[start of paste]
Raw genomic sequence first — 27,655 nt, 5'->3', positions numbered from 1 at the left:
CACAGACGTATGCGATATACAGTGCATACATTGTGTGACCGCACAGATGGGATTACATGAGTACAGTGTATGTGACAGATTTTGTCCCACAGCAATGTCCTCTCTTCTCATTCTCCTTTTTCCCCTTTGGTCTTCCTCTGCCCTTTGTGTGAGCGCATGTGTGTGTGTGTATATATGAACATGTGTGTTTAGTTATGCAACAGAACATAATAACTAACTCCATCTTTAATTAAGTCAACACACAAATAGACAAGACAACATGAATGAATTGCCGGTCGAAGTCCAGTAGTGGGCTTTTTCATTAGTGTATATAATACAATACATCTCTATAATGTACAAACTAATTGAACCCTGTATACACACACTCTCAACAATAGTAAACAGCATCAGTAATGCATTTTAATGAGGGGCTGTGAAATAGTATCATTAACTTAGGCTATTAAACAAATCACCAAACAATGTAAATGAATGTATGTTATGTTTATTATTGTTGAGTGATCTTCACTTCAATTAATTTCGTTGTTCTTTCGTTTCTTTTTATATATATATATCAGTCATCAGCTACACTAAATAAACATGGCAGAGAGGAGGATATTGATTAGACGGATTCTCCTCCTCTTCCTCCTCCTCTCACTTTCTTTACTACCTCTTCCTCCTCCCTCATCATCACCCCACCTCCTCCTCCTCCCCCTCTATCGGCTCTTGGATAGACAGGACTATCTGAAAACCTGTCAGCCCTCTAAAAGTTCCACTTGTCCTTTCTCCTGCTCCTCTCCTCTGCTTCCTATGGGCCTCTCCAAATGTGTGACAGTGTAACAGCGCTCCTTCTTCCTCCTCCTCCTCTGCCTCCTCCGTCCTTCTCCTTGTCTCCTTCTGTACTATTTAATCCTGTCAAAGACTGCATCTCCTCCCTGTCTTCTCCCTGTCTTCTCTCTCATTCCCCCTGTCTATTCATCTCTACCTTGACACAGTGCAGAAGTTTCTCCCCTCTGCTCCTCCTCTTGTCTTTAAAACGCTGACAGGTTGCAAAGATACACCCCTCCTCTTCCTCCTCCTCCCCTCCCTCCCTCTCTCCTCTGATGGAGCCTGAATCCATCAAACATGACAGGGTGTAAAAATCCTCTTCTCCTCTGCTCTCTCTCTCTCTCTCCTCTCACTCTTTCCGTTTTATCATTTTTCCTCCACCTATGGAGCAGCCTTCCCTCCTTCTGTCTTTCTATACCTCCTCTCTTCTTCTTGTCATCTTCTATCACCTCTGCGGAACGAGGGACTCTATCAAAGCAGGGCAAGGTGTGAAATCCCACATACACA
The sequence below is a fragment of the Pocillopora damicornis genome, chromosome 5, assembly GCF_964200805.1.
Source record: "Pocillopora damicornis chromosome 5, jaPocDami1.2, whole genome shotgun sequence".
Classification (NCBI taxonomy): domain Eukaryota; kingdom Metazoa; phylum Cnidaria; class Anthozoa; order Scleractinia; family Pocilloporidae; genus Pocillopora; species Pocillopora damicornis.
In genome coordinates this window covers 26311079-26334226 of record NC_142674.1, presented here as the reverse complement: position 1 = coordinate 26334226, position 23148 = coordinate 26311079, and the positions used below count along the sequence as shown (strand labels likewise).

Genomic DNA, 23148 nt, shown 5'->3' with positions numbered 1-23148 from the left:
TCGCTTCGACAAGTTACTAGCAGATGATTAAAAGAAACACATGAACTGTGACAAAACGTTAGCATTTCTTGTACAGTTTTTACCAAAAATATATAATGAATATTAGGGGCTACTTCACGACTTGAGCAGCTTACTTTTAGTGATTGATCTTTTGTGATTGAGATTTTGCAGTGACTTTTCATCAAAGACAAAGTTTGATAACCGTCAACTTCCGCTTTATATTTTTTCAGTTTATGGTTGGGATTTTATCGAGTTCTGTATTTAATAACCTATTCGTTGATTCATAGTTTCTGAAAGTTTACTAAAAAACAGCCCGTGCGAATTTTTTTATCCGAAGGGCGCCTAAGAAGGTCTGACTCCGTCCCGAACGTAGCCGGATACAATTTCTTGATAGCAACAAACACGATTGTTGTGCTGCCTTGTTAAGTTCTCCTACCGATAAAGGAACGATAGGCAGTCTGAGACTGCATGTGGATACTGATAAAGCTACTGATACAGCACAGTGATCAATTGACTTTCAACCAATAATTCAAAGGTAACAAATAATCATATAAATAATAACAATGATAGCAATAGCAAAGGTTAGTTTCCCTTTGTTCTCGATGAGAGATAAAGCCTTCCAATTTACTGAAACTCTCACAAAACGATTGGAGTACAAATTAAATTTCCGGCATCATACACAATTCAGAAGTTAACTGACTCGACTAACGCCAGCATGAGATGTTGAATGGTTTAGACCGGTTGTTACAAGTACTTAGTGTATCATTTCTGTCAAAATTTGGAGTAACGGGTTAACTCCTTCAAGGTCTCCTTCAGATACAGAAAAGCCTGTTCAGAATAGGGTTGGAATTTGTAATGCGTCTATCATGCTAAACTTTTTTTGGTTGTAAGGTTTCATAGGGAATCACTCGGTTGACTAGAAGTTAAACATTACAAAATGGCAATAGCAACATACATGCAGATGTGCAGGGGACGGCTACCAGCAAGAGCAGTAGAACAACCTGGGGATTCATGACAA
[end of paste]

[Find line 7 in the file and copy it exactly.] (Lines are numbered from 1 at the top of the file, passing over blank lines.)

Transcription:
Genomic DNA, 23148 nt, shown 5'->3' with positions numbered 1-23148 from the left: